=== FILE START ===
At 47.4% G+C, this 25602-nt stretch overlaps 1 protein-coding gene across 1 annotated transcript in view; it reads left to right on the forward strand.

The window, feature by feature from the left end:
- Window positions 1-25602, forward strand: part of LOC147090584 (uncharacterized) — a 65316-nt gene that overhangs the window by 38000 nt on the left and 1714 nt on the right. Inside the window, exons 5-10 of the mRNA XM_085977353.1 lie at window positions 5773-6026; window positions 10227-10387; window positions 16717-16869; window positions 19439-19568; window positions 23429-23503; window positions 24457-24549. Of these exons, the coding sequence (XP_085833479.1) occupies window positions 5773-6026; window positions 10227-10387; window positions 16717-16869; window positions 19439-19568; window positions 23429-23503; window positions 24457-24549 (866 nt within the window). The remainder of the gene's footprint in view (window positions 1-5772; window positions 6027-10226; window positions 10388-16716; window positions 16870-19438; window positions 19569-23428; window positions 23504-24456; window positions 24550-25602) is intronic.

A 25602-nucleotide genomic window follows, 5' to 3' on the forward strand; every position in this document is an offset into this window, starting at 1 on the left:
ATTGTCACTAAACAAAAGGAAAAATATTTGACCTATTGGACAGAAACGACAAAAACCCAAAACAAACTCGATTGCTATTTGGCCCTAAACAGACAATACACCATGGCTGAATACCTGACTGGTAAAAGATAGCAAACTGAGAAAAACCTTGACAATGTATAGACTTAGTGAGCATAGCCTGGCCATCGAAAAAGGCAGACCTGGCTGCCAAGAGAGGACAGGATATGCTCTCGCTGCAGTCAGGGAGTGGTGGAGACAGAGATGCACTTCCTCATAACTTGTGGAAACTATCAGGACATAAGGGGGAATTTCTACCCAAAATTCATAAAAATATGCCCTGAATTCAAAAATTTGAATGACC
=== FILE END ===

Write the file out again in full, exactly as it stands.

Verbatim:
At 47.4% G+C, this 25602-nt stretch overlaps 1 protein-coding gene across 1 annotated transcript in view; it reads left to right on the forward strand.

The window, feature by feature from the left end:
- Window positions 1-25602, forward strand: part of LOC147090584 (uncharacterized) — a 65316-nt gene that overhangs the window by 38000 nt on the left and 1714 nt on the right. Inside the window, exons 5-10 of the mRNA XM_085977353.1 lie at window positions 5773-6026; window positions 10227-10387; window positions 16717-16869; window positions 19439-19568; window positions 23429-23503; window positions 24457-24549. Of these exons, the coding sequence (XP_085833479.1) occupies window positions 5773-6026; window positions 10227-10387; window positions 16717-16869; window positions 19439-19568; window positions 23429-23503; window positions 24457-24549 (866 nt within the window). The remainder of the gene's footprint in view (window positions 1-5772; window positions 6027-10226; window positions 10388-16716; window positions 16870-19438; window positions 19569-23428; window positions 23504-24456; window positions 24550-25602) is intronic.

A 25602-nucleotide genomic window follows, 5' to 3' on the forward strand; every position in this document is an offset into this window, starting at 1 on the left:
ATTGTCACTAAACAAAAGGAAAAATATTTGACCTATTGGACAGAAACGACAAAAACCCAAAACAAACTCGATTGCTATTTGGCCCTAAACAGACAATACACCATGGCTGAATACCTGACTGGTAAAAGATAGCAAACTGAGAAAAACCTTGACAATGTATAGACTTAGTGAGCATAGCCTGGCCATCGAAAAAGGCAGACCTGGCTGCCAAGAGAGGACAGGATATGCTCTCGCTGCAGTCAGGGAGTGGTGGAGACAGAGATGCACTTCCTCATAACTTGTGGAAACTATCAGGACATAAGGGGGAATTTCTACCCAAAATTCATAAAAATATGCCCTGAATTCAAAAATTTGAATGACC